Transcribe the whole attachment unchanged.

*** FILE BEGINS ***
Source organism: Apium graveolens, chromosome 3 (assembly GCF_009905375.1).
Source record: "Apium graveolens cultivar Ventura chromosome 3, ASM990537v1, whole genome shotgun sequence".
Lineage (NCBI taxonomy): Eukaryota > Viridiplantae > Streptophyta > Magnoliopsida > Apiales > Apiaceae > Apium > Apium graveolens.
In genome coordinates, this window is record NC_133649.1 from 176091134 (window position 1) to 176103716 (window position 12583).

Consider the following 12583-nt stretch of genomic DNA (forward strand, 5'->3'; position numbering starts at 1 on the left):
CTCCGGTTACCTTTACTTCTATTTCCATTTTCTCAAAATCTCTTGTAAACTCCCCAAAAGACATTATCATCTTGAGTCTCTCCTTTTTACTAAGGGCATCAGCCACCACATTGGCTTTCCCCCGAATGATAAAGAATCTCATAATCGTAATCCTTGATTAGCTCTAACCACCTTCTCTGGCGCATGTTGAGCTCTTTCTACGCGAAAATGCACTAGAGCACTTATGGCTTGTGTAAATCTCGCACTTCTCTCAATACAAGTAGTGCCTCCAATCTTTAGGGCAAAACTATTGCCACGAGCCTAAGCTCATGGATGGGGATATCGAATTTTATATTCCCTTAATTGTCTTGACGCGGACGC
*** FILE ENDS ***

Source organism: Apium graveolens, chromosome 3 (assembly GCF_009905375.1).
Source record: "Apium graveolens cultivar Ventura chromosome 3, ASM990537v1, whole genome shotgun sequence".
Lineage (NCBI taxonomy): Eukaryota > Viridiplantae > Streptophyta > Magnoliopsida > Apiales > Apiaceae > Apium > Apium graveolens.
In genome coordinates, this window is record NC_133649.1 from 176091134 (window position 1) to 176103716 (window position 12583).

Consider the following 12583-nt stretch of genomic DNA (forward strand, 5'->3'; position numbering starts at 1 on the left):
CTCCGGTTACCTTTACTTCTATTTCCATTTTCTCAAAATCTCTTGTAAACTCCCCAAAAGACATTATCATCTTGAGTCTCTCCTTTTTACTAAGGGCATCAGCCACCACATTGGCTTTCCCCCGAATGATAAAGAATCTCATAATCGTAATCCTTGATTAGCTCTAACCACCTTCTCTGGCGCATGTTGAGCTCTTTCTACGCGAAAATGCACTAGAGCACTTATGGCTTGTGTAAATCTCGCACTTCTCTCAATACAAGTAGTGCCTCCAATCTTTAGGGCAAAACTATTGCCACGAGCCTAAGCTCATGGATGGGGATATCGAATTTTATATTCCCTTAATTGTCTTGACGCGGACGC